Visual Representations of Gender in English Foreign Language Textbooks and 10th Graders’ Reflections on Gender Equality and Visual Literacy
MetadataShow full item record
- Master's theses (HF-IKS) 
This thesis presents a class of 10th graders ability to reflect on gender equality and visual representations, and how well four English Foreign Language (EFL) textbooks promote the Norwegian Curriculum’s general aim on gender equality through visual representations. These EFL textbooks were produced for lower secondary school, and were frequently used in EFL classrooms in Norway at the time that the study took place. Visual representations are known to communicate on the same premises as texts, and it has been argued that messages communicated through photographs are more likely to be accepted as truthful re-presentation of the world, compared to the written word. Thus, visual representations are believed by viewers to communicate objective messages. However, visual representations can be carriers of ideologies and myths on the same premises as written texts. As 10th graders are the targeted readers of the EFL textbooks, their abilities to analyse visual representations to reveal hidden meanings were investigated. They were also questioned on their thoughts and beliefs regarding gender equality in general, and also regarding the visual representations used in the EFL textbooks. This was done to investigate whether there were any differences to what the pupils were taught explicitly through their education, and what the visual representations might implicitly teach them. The information was gathered through questionnaires. A visual content analysis was conducted to gather information regarding the visual representations from the four EFL textbooks. This was based on coders created from the theoretical framework by Kress and van Leeuwen. These coders were ‘the gaze’, ‘vertical angle’, ‘horizontal angle’ and ‘size of frame’. The aim of the analysis was to investigate whether the visual representations supported or contradicted the general aim of promoting gender equality. Thus, categories as gender stereotyping, roles and occupations, power relationships and identification were also investigated. Visual representations of men and women were analysed through quantitative and qualitative semiotic analyses, and the results were compared. The results of the research on the 10th graders signified that there is a difference between what is explicitly taught through school, and what could be implicitly taught through visual representations. The 10th graders were positive and reflected when it came to gender equality in general, but they failed to draw connections to gender inequality being communicated through visual representations. However, the instruction given on semiotic analysis awakened a general interest for analysing visual representations, and the general concepts of Kress and van Leeuwen’s visual grammar were easily grasped by the pupils. Further instruction on critical literacy could benefit the pupils in their future life as citizens in an increasingly visual world. The visual content analysis revealed that there are still more visual representations of men compared to women in the four EFL textbooks investigated. Women are more frequently depicted in stereotypical roles, and are awarded less power than men. These results indicate that there are hidden ideologies and myths and these are communicated through the visual representations, which could be troubling for the 10th graders to identify with, as they contradict their beliefs on Norwegian society being gender equated. Subsequently, it could be argued that the results to a large degree contradict the general aim of LK06 to promote gender equality.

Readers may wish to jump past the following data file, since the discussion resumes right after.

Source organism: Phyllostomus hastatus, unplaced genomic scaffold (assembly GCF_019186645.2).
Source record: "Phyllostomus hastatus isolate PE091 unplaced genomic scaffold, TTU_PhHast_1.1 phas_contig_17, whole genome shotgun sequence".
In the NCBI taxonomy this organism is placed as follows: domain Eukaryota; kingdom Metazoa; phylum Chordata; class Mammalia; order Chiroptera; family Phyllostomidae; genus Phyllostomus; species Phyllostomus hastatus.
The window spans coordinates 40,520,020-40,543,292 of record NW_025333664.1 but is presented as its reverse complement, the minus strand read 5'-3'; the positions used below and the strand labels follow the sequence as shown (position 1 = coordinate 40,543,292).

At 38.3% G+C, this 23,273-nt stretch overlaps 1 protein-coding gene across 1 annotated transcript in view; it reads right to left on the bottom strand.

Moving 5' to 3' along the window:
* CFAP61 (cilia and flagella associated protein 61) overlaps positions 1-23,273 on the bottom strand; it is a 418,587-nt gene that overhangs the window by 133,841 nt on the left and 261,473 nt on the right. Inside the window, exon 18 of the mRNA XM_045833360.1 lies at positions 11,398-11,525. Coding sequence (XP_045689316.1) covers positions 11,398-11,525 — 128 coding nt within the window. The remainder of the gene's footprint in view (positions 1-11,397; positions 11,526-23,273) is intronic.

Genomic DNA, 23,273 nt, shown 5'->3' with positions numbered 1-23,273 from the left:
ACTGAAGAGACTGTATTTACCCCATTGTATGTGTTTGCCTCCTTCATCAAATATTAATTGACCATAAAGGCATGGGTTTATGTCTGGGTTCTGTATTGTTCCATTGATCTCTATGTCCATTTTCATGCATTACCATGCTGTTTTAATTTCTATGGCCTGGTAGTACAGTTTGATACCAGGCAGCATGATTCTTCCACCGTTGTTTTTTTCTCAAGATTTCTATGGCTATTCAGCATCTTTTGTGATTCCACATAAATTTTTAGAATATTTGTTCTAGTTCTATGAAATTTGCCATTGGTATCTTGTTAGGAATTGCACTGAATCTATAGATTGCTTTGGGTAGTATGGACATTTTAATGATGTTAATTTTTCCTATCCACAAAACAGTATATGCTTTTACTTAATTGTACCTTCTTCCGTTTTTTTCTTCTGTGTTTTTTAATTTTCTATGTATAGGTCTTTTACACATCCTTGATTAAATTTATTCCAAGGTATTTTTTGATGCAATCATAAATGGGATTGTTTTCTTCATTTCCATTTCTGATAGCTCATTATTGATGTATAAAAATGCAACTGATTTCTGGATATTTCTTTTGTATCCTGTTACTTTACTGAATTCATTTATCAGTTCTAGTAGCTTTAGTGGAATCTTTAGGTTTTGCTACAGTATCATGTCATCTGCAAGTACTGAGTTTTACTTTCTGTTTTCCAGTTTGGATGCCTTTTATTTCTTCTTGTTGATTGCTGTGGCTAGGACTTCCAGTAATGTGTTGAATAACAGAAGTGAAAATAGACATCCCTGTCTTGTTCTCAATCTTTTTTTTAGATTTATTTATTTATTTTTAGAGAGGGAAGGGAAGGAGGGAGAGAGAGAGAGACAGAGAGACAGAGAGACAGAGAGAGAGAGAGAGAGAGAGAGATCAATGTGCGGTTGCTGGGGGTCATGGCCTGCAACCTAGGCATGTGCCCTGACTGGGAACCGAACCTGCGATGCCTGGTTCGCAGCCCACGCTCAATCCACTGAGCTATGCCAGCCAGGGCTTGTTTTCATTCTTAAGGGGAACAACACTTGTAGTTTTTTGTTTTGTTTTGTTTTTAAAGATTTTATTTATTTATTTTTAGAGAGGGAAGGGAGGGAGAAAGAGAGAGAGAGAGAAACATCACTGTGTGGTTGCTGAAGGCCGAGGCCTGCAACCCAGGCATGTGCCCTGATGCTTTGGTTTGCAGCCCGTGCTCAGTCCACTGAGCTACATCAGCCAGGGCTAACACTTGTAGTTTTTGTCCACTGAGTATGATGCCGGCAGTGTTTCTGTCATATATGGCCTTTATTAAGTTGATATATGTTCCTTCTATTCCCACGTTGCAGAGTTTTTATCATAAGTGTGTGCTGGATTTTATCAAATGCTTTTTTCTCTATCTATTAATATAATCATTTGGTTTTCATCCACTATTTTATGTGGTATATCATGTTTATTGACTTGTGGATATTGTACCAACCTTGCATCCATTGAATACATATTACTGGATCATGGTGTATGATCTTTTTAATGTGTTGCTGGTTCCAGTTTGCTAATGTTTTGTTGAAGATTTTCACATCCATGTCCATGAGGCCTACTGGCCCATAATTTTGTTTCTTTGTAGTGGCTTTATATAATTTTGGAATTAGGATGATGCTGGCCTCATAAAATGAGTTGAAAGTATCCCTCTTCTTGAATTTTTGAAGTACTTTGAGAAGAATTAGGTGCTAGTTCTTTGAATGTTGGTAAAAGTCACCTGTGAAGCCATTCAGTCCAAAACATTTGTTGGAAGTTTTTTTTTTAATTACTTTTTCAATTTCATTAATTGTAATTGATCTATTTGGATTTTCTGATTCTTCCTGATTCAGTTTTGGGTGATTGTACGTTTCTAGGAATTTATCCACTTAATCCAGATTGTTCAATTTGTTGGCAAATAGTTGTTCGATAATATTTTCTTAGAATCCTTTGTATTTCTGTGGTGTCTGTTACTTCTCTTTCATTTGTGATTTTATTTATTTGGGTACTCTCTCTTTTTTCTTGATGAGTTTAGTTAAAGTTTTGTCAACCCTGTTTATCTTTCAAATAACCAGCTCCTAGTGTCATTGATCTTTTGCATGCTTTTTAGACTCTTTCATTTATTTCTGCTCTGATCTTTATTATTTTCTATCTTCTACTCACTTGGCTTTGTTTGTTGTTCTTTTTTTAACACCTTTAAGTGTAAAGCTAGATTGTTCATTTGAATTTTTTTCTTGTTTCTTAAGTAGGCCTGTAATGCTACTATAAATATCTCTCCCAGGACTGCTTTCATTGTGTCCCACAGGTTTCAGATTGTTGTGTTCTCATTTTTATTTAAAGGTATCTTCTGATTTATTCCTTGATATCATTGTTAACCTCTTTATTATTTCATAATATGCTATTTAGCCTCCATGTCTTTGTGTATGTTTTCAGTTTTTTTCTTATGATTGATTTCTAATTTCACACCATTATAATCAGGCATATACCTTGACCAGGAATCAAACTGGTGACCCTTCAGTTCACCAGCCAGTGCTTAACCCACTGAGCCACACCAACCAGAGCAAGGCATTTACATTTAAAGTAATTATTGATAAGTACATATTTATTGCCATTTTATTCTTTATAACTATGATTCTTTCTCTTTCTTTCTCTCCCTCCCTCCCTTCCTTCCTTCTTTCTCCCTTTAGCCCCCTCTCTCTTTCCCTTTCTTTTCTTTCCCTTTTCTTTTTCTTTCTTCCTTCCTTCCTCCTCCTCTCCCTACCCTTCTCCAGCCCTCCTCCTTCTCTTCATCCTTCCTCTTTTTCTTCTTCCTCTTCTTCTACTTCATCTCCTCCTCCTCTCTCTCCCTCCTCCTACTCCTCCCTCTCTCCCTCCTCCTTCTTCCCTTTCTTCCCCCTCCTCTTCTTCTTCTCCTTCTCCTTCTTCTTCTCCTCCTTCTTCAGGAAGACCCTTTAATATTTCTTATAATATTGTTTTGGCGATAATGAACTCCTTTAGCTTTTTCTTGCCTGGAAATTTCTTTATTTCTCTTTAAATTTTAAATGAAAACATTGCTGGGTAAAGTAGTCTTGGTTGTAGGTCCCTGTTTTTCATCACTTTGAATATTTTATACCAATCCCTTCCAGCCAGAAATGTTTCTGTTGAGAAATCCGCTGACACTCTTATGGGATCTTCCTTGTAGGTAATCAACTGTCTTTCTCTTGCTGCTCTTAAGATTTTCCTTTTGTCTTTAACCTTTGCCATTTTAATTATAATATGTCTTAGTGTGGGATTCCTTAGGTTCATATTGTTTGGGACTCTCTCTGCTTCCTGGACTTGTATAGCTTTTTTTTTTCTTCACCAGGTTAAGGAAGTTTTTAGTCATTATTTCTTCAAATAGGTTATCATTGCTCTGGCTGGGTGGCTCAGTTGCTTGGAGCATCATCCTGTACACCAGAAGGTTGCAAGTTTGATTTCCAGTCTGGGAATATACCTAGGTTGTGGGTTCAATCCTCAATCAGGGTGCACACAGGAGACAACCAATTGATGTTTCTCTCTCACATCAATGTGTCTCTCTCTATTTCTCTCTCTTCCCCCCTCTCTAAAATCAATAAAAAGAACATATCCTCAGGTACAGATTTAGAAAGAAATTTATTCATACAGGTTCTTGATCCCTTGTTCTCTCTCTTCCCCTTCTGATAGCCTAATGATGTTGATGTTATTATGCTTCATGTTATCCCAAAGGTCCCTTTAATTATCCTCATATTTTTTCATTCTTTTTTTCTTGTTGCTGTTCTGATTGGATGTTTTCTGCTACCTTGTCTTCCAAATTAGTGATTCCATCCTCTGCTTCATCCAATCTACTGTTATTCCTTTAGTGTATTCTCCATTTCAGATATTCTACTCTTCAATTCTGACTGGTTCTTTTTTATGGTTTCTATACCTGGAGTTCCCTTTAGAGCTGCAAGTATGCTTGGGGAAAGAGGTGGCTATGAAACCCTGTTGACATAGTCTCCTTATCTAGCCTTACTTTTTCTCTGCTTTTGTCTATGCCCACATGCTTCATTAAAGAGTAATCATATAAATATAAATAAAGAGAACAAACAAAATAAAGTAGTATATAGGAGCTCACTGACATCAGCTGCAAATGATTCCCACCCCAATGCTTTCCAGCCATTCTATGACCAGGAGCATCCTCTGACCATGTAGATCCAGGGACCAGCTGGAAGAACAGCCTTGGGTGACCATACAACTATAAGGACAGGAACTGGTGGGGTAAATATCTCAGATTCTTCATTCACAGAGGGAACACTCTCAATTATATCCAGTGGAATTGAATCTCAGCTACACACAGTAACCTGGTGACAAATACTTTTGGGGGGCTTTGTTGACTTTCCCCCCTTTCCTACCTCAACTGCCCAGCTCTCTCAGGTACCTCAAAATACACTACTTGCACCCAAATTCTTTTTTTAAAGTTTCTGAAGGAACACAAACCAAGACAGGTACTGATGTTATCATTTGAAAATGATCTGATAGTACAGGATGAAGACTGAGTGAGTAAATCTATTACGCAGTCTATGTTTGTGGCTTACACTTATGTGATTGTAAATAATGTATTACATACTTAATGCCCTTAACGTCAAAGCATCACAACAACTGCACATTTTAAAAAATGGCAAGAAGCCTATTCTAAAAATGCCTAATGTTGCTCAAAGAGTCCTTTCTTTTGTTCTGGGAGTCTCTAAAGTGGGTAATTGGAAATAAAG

Master's thesis in Literacy Studies.